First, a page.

Lib Dems pledge to invest extra £6 billion in NHS and social care

Party would raise income tax by 1 per cent to boost health spending

Benjamin Kentish
Saturday 06 May 2017 00:41 BST
Tim Farron accused Theresa May of not caring about the NHS
Tim Farron accused Theresa May of not caring about the NHS (Getty Images)

The Liberal Democrats will invest an extra £6 billion per year in the NHS and social care, the party has announced.

The increased funding would be paid for by raising 1p on all rates of income tax, with the revenue ring-fenced to be spent only on health and social care.

At least £2 billion would be earmarked for social care while the rest would go to health services.

Announcing the policy, their first election manifesto pledge of the 2017 campaign, the Lib Dems also set out a “five-point recovery plan” for the NHS.

In addition to increased funding, the party said investment would be focused on areas of healthcare where the need is greatest, including social care, primary care, mental health and public health.

This would be followed by a “Health and Care Tax”, which would see the budgets for health and social care merged and people informed, via their payslips, of how much of their tax was being spent on the services.

The Lib Dems would also establish a cross-party “health and care convention” to review the long-term funding of the NHS and work towards achieving greater co-operation between services.

The party said they would establish a new organisation, called the Office of Health and Care Funding, to monitor how much money the NHS needs to meet its targets.

The new body would operate in a similar way to the Office for Budget Responsibility established by George Osborne after the 2010 election to monitor national finances.

The proposed 1 per cent tax rise would see the tax bill of someone earning £20,000 a year increase by £83 per year, while an income of £30,000 would mean an extra £183 in tax. A high earner paid £100,000 a year would see their tax bill rise by £2,500.

Announcing the policy, Liberal Democrat leader Tim Farron said: "Theresa May doesn't care about the NHS or social care. People are lying on trolleys in hospital corridors and she has done nothing. The truth is you can't have a strong NHS with a Hard Brexit.

"The Liberal Democrats will rescue the NHS and social care. We are prepared to be honest with people and say that we will all need to chip in a little more.

"It is not too late to change Britain's future. The Conservatives want absolute power, Labour are too weak to stand up to them, so we will. The Liberal Democrats will be the strong opposition Britain needs."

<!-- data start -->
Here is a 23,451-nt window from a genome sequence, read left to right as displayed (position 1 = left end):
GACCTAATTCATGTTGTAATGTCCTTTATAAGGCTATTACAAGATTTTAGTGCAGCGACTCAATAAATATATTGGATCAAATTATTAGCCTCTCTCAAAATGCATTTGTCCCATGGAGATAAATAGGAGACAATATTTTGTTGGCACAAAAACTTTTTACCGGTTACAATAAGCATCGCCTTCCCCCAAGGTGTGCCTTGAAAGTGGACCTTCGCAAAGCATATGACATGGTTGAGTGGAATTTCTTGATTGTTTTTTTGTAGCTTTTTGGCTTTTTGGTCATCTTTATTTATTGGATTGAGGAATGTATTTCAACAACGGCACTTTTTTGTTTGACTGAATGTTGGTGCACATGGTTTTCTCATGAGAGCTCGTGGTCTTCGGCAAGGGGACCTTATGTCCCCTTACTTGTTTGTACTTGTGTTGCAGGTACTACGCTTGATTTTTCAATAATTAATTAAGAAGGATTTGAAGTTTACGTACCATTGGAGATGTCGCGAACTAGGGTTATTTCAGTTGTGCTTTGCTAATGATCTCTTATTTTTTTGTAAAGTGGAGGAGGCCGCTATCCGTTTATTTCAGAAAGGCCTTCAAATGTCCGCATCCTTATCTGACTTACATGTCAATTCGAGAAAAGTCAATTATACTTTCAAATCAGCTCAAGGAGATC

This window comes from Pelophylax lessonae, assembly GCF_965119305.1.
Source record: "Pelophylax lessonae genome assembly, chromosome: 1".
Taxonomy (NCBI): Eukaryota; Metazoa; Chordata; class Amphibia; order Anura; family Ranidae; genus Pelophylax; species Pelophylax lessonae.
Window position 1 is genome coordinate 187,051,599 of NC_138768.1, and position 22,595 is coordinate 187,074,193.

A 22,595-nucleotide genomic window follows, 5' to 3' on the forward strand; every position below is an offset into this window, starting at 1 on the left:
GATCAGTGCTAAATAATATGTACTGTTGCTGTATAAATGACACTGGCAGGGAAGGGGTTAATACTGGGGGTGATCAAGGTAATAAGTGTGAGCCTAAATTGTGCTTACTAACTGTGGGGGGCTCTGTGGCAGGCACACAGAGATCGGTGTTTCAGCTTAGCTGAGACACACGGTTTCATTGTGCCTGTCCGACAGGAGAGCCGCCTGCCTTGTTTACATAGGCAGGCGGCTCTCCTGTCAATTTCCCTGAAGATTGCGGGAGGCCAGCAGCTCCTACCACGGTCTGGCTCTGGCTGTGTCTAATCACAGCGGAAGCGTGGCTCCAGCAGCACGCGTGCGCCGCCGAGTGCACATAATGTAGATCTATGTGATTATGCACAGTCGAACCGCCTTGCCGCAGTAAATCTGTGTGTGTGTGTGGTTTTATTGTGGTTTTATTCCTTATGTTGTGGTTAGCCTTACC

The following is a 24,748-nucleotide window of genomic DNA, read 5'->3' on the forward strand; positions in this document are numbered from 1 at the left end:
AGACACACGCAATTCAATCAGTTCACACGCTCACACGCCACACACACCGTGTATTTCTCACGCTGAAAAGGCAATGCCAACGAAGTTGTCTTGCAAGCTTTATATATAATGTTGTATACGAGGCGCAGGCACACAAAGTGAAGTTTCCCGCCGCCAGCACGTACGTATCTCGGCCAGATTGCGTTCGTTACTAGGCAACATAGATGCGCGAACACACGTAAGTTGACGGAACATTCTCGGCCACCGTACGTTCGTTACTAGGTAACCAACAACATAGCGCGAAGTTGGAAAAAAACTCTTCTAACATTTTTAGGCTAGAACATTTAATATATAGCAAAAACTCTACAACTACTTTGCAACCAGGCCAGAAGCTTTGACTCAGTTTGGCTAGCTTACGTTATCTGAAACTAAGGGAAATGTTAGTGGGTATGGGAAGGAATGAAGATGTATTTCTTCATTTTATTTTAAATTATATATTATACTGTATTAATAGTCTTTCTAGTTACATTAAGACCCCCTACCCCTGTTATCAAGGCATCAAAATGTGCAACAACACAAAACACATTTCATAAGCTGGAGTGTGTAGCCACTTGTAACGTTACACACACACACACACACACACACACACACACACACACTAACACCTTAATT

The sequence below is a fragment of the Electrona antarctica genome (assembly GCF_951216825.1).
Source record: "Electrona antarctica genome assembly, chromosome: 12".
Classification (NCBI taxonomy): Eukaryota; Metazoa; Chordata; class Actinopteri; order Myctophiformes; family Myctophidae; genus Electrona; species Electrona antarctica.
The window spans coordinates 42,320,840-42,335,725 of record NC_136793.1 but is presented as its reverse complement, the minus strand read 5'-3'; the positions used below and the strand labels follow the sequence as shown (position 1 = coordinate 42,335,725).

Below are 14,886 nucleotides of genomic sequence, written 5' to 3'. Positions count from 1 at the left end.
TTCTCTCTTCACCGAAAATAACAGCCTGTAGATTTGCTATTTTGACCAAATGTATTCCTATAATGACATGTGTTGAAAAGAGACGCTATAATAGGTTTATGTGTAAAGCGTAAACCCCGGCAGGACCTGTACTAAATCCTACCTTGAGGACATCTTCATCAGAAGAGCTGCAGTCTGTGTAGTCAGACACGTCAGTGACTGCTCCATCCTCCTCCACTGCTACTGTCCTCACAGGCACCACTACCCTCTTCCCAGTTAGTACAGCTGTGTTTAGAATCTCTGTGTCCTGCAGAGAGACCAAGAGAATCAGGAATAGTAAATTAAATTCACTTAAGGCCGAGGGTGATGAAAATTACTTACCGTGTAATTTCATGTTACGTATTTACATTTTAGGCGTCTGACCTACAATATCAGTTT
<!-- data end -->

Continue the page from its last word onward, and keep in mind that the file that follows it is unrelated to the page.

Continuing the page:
The policy is likely to be welcomed by the public. An ITV poll last year found 70 per cent of Britons would be happy to pay an extra 1 per cent in tax if the money went to the NHS.

It mimics a similar policy introduced by New Labour in 2002, when a 1p rise in National Insurance was used to support a £40 billion increase in NHS spending.

Labour has also attempted to make the NHS and social care a core plank of its election campaign in recent weeks.

The party has said it would end the 1 per cent pay freeze on NHS staff and fund this by reversing the Conservatives’ cuts to corporation tax.

Commenting on the Lib Dem plans Lucy Powell, Labour Party candidate for Manchester Central, said: "You can’t trust the Liberal Democrats. They broke their promises and would do it again.

“Their promises are undermined by their record. In government they helped the Tories take our NHS backwards by making it harder to see your GP, putting hospitals into financial crisis and wasting £3 billion on a top-down reorganisation of the NHS. And on tax, they promised fair taxes and no VAT increase only to give millionaires tax breaks while working families were hit by a VAT rise."

Meanwhile, the Conservative Financial Secretary to the Treasury Jane Ellison said: “Now we know - a vote for anyone other than Theresa May means you will pay more tax. Jeremy Corbyn, the Lib Dems and SNP will hit 30 million people in the pocket with higher income taxes."

Join our commenting forum

Join thought-provoking conversations, follow other Independent readers and see their replies


Thank you for registering

Please refresh the page or navigate to another page on the site to be automatically logged inPlease refresh your browser to be logged in